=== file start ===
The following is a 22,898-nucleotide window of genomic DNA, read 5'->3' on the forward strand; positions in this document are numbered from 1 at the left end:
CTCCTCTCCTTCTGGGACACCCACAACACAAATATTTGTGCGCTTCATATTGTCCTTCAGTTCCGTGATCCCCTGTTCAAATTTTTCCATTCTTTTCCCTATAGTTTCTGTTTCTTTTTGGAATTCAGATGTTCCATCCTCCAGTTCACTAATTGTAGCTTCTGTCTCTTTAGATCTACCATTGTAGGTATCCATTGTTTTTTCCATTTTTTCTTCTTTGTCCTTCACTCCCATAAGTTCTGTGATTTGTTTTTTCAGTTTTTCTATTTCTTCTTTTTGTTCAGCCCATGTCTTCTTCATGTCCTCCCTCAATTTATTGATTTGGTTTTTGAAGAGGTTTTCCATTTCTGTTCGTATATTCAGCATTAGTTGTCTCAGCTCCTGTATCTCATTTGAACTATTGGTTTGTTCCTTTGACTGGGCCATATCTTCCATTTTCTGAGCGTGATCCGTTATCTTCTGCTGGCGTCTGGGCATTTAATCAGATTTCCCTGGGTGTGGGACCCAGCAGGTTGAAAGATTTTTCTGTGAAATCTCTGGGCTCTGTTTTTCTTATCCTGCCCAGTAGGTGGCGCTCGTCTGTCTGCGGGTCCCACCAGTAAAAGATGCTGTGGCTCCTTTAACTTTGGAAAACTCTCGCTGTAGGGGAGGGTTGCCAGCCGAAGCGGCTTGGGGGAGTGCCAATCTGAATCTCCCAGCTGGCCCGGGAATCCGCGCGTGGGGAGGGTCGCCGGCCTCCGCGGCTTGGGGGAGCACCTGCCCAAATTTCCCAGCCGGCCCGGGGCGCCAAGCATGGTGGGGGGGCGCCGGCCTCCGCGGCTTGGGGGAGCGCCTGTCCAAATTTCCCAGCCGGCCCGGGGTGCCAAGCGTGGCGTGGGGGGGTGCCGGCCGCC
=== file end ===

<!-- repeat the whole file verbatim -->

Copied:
The following is a 22,898-nucleotide window of genomic DNA, read 5'->3' on the forward strand; positions in this document are numbered from 1 at the left end:
CTCCTCTCCTTCTGGGACACCCACAACACAAATATTTGTGCGCTTCATATTGTCCTTCAGTTCCGTGATCCCCTGTTCAAATTTTTCCATTCTTTTCCCTATAGTTTCTGTTTCTTTTTGGAATTCAGATGTTCCATCCTCCAGTTCACTAATTGTAGCTTCTGTCTCTTTAGATCTACCATTGTAGGTATCCATTGTTTTTTCCATTTTTTCTTCTTTGTCCTTCACTCCCATAAGTTCTGTGATTTGTTTTTTCAGTTTTTCTATTTCTTCTTTTTGTTCAGCCCATGTCTTCTTCATGTCCTCCCTCAATTTATTGATTTGGTTTTTGAAGAGGTTTTCCATTTCTGTTCGTATATTCAGCATTAGTTGTCTCAGCTCCTGTATCTCATTTGAACTATTGGTTTGTTCCTTTGACTGGGCCATATCTTCCATTTTCTGAGCGTGATCCGTTATCTTCTGCTGGCGTCTGGGCATTTAATCAGATTTCCCTGGGTGTGGGACCCAGCAGGTTGAAAGATTTTTCTGTGAAATCTCTGGGCTCTGTTTTTCTTATCCTGCCCAGTAGGTGGCGCTCGTCTGTCTGCGGGTCCCACCAGTAAAAGATGCTGTGGCTCCTTTAACTTTGGAAAACTCTCGCTGTAGGGGAGGGTTGCCAGCCGAAGCGGCTTGGGGGAGTGCCAATCTGAATCTCCCAGCTGGCCCGGGAATCCGCGCGTGGGGAGGGTCGCCGGCCTCCGCGGCTTGGGGGAGCACCTGCCCAAATTTCCCAGCCGGCCCGGGGCGCCAAGCATGGTGGGGGGGCGCCGGCCTCCGCGGCTTGGGGGAGCGCCTGTCCAAATTTCCCAGCCGGCCCGGGGTGCCAAGCGTGGCGTGGGGGGGTGCCGGCCGCC